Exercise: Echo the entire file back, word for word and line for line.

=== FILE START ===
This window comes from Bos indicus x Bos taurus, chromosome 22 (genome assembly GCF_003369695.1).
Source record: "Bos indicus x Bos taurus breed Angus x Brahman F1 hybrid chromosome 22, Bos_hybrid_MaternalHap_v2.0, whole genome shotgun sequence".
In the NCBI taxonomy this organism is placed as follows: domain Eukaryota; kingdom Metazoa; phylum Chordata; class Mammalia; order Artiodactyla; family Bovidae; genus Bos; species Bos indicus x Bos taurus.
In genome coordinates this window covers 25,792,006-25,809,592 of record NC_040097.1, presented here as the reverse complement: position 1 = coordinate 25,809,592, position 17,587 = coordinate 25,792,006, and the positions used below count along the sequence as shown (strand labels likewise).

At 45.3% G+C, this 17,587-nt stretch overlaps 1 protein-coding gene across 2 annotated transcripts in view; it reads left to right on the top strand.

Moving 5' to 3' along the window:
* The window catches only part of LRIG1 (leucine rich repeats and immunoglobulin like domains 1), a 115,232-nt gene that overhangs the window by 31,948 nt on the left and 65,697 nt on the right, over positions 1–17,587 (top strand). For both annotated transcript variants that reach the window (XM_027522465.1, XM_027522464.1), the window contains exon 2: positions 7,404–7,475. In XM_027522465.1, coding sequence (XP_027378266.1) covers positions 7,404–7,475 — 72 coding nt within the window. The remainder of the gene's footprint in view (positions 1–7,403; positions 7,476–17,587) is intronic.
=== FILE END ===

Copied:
This window comes from Bos indicus x Bos taurus, chromosome 22 (genome assembly GCF_003369695.1).
Source record: "Bos indicus x Bos taurus breed Angus x Brahman F1 hybrid chromosome 22, Bos_hybrid_MaternalHap_v2.0, whole genome shotgun sequence".
In the NCBI taxonomy this organism is placed as follows: domain Eukaryota; kingdom Metazoa; phylum Chordata; class Mammalia; order Artiodactyla; family Bovidae; genus Bos; species Bos indicus x Bos taurus.
In genome coordinates this window covers 25,792,006-25,809,592 of record NC_040097.1, presented here as the reverse complement: position 1 = coordinate 25,809,592, position 17,587 = coordinate 25,792,006, and the positions used below count along the sequence as shown (strand labels likewise).

At 45.3% G+C, this 17,587-nt stretch overlaps 1 protein-coding gene across 2 annotated transcripts in view; it reads left to right on the top strand.

Moving 5' to 3' along the window:
* The window catches only part of LRIG1 (leucine rich repeats and immunoglobulin like domains 1), a 115,232-nt gene that overhangs the window by 31,948 nt on the left and 65,697 nt on the right, over positions 1–17,587 (top strand). For both annotated transcript variants that reach the window (XM_027522465.1, XM_027522464.1), the window contains exon 2: positions 7,404–7,475. In XM_027522465.1, coding sequence (XP_027378266.1) covers positions 7,404–7,475 — 72 coding nt within the window. The remainder of the gene's footprint in view (positions 1–7,403; positions 7,476–17,587) is intronic.